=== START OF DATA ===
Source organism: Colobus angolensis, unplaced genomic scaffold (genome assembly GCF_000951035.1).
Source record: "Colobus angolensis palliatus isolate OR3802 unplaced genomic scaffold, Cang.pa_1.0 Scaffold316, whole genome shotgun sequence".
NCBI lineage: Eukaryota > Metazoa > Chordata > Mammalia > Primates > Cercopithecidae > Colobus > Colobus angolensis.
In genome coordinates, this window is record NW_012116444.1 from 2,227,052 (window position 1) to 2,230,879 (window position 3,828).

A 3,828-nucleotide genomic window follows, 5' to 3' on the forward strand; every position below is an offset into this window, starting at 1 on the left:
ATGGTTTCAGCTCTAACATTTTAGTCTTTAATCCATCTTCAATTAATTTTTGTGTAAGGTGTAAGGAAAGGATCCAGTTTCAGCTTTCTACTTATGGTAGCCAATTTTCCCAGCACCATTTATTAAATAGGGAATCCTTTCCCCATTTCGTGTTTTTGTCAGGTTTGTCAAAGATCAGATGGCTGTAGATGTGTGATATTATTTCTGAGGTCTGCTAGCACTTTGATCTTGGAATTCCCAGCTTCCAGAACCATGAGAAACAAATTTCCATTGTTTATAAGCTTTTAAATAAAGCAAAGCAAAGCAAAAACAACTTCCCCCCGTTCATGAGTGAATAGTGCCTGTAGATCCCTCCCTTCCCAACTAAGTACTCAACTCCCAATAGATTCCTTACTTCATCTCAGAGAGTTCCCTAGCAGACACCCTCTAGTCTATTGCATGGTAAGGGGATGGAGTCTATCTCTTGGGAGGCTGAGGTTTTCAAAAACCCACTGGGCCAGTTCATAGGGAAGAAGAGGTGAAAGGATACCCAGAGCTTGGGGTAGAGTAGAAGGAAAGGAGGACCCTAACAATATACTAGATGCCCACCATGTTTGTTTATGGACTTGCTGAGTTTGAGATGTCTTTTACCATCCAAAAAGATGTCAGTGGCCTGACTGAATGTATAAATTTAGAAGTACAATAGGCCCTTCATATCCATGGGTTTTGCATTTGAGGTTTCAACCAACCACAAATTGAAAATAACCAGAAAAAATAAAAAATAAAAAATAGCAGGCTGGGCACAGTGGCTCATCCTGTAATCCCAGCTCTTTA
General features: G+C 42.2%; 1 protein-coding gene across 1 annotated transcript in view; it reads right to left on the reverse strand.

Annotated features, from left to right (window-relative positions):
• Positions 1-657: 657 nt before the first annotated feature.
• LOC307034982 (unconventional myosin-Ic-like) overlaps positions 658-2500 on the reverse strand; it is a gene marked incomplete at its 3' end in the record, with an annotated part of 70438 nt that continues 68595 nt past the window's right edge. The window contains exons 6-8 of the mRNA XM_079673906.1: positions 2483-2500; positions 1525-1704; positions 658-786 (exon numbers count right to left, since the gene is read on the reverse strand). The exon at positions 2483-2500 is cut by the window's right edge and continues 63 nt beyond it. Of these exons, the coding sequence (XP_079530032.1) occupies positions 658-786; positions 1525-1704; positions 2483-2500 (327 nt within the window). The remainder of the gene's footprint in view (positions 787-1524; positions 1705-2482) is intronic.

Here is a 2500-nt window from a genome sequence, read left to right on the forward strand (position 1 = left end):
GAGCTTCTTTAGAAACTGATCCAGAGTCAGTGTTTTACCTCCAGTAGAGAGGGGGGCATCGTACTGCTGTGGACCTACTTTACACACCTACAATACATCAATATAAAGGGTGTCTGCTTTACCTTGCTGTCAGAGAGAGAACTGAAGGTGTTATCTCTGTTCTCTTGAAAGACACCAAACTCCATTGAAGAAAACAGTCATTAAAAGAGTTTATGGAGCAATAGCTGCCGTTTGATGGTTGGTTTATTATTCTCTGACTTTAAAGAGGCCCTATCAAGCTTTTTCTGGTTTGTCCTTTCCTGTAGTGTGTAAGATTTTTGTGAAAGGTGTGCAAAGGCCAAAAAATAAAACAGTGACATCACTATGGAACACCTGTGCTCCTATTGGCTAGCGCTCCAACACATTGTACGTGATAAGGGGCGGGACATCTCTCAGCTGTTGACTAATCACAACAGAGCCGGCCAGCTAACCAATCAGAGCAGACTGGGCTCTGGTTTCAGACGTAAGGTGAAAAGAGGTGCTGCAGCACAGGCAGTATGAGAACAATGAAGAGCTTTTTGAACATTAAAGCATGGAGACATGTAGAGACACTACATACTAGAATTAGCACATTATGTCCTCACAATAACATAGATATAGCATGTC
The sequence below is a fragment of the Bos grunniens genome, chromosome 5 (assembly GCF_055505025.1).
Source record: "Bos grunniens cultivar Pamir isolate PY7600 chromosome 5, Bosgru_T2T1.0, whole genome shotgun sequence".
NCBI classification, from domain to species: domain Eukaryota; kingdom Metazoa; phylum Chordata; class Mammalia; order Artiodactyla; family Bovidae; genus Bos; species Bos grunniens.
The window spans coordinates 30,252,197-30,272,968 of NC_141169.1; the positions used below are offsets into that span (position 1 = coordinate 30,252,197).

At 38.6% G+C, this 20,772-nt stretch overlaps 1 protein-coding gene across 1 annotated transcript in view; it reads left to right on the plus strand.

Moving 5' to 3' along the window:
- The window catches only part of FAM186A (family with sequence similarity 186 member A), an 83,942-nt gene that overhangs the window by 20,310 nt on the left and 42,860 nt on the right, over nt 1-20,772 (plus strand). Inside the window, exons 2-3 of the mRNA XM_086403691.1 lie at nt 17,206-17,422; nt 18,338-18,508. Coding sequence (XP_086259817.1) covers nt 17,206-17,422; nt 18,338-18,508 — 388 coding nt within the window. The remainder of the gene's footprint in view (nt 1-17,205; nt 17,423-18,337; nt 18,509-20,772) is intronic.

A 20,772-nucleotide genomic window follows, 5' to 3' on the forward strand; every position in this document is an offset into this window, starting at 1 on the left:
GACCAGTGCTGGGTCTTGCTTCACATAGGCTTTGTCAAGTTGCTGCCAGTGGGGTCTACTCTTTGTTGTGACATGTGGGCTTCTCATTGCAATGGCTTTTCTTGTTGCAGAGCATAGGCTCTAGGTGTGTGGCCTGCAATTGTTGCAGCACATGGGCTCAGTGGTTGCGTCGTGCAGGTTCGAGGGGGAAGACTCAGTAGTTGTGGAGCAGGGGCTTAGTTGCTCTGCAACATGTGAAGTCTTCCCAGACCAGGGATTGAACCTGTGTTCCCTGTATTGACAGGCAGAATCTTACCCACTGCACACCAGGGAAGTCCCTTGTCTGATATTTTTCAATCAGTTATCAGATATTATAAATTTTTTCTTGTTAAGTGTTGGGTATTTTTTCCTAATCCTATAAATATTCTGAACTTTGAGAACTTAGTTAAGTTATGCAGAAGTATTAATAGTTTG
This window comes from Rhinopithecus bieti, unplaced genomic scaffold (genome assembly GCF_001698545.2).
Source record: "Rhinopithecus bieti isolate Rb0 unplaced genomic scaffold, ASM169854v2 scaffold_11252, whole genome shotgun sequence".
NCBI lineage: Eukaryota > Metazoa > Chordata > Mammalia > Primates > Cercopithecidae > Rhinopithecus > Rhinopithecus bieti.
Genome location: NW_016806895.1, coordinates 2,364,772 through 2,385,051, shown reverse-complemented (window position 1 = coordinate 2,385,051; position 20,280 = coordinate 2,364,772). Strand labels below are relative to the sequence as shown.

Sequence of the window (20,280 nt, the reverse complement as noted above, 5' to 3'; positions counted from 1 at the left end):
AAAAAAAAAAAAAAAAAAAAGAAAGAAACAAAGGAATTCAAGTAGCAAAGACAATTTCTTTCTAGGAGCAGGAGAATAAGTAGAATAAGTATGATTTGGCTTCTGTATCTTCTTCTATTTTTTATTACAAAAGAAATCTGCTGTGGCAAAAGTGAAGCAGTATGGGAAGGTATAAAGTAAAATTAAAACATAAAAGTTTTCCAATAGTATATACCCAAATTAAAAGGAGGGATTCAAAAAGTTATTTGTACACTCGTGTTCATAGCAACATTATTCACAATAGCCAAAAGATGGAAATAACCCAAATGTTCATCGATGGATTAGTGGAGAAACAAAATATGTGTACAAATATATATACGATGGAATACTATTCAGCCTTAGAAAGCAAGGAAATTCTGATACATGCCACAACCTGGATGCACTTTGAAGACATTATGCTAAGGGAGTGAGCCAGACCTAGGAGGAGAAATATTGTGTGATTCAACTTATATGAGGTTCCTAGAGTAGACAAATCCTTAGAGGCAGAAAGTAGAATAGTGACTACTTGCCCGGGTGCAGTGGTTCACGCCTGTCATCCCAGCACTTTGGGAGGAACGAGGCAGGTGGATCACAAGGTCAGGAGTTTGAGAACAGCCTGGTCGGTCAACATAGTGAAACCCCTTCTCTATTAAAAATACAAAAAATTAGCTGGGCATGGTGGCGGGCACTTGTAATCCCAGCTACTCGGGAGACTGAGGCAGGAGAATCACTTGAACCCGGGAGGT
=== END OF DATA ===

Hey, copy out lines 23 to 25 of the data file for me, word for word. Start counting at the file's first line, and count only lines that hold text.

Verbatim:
Source record: "Rhinopithecus bieti isolate Rb0 unplaced genomic scaffold, ASM169854v2 scaffold_11252, whole genome shotgun sequence".
NCBI lineage: Eukaryota > Metazoa > Chordata > Mammalia > Primates > Cercopithecidae > Rhinopithecus > Rhinopithecus bieti.
Genome location: NW_016806895.1, coordinates 2,364,772 through 2,385,051, shown reverse-complemented (window position 1 = coordinate 2,385,051; position 20,280 = coordinate 2,364,772). Strand labels below are relative to the sequence as shown.